I was not surprised to see strong member usage in the city centers of Minneapolis and St. Paul. These are places with lots of human interaction, where commuting by bicycle is effective and efficient. However, some stations in the centers had more casual users v.s. members. This included stations in the southwest and northeast of Minneapolis, as well as the south of St. Paul.

In terms of management, areas with higher casual users may want to ensure instruction boards are legible and bikes are available for hire. Otherwise, casual hires (money) might be lost.

Using the first two maps, we can see the volume of hires at stations and the relative distribution of users. Managers could use a combination of this information to support pilot programs, such as add-ons (trail maps or GPS capability for casual users), or advertisements (local food chain for members).

When is the program most popular?  (and by whom..)

The graph highlights the difference in usage patterns among casual users and members during the week in 2015. It helps answer the following question.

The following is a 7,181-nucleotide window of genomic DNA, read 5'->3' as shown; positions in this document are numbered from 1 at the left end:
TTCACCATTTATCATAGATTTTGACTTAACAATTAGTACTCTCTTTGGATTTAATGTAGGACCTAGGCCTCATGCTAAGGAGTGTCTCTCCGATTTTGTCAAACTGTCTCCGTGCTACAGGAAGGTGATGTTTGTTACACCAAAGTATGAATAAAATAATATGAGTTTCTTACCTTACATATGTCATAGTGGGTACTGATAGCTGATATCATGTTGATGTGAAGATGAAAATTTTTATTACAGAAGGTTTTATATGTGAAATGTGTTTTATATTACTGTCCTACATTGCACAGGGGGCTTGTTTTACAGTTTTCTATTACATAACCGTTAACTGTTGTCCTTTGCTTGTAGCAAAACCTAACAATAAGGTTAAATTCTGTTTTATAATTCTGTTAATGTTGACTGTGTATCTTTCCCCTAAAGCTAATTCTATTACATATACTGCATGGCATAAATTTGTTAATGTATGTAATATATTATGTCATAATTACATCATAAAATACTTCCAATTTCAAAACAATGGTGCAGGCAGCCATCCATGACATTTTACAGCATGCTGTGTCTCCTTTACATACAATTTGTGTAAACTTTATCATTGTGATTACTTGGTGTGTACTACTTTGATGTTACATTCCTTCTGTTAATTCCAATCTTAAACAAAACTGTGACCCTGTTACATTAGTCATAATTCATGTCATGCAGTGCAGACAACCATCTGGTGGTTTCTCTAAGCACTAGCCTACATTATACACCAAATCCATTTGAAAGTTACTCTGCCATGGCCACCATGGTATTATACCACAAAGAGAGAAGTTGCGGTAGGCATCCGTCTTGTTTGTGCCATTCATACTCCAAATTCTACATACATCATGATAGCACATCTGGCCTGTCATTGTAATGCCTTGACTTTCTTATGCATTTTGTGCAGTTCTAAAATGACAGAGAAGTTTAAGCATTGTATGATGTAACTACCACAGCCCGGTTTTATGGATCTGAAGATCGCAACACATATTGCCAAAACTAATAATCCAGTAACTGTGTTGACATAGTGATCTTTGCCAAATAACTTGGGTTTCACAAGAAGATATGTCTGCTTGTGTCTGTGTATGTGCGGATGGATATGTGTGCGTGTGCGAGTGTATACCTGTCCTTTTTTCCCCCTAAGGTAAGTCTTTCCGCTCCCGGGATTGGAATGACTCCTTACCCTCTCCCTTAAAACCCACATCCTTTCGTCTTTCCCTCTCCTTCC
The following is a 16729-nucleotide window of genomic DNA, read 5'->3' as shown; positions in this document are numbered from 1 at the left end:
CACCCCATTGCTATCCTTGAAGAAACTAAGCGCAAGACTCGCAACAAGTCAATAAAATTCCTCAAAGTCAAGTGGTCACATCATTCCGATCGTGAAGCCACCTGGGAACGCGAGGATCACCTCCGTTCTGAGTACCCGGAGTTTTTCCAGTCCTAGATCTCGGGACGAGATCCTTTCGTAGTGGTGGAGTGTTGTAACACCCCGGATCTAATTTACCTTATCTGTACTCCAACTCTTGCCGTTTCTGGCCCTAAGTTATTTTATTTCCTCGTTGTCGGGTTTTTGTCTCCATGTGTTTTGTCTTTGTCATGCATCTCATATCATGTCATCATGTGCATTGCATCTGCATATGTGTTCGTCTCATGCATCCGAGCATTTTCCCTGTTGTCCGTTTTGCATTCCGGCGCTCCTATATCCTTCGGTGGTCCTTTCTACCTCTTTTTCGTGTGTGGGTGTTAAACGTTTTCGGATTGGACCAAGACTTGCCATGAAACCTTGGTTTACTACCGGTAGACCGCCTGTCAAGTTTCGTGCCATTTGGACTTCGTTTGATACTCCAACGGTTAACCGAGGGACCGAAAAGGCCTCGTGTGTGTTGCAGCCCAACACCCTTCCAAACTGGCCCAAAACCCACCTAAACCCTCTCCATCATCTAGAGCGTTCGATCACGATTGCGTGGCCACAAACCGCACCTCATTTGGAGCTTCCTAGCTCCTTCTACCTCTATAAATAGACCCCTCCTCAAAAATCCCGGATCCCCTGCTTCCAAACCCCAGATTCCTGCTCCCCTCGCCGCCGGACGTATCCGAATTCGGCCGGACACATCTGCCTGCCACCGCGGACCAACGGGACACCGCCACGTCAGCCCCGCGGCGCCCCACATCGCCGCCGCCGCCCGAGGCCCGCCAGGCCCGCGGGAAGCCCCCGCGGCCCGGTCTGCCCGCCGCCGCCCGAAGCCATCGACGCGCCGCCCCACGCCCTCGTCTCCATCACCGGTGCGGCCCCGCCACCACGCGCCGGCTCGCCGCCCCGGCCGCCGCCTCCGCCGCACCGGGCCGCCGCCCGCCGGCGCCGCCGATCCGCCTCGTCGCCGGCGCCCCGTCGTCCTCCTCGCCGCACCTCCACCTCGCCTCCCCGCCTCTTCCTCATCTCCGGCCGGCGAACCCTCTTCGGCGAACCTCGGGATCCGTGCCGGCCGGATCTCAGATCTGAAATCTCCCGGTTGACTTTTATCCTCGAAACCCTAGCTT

• When is the Nice Ride program most popular among casual users and members?  


I have to thank @ofsevit for inspirations for this graph.

Using the left title, you’ll see I divided the number of hourly hires by 100. I had to divide the values to get all the percentage and hire data on one graph. The red line indicates hourly hires by casual users. The green line represents the hourly hires by members. The grey space indicates the percent of causal users per hour.

The graph highlights that members tended to use the bikes during peak travel hours. However, there seems to be an extra peak around lunchtime. Member usage tended to be the highest Monday – Thursday. Casual users tended to use the system on weekends, with Saturday being most popular. Friday was slightly more popular than Monday – Thursday.

Final Thoughts

  • Highest usage pattern in Minneapolis
  • Member use was high in the city centers
  • Casual users were popular among some areas in the cities
  • Members traveled during peak travel hours, and at lunch
  • Balanced usage between casual users and members
  • High casual use on weekends, especially on Saturdays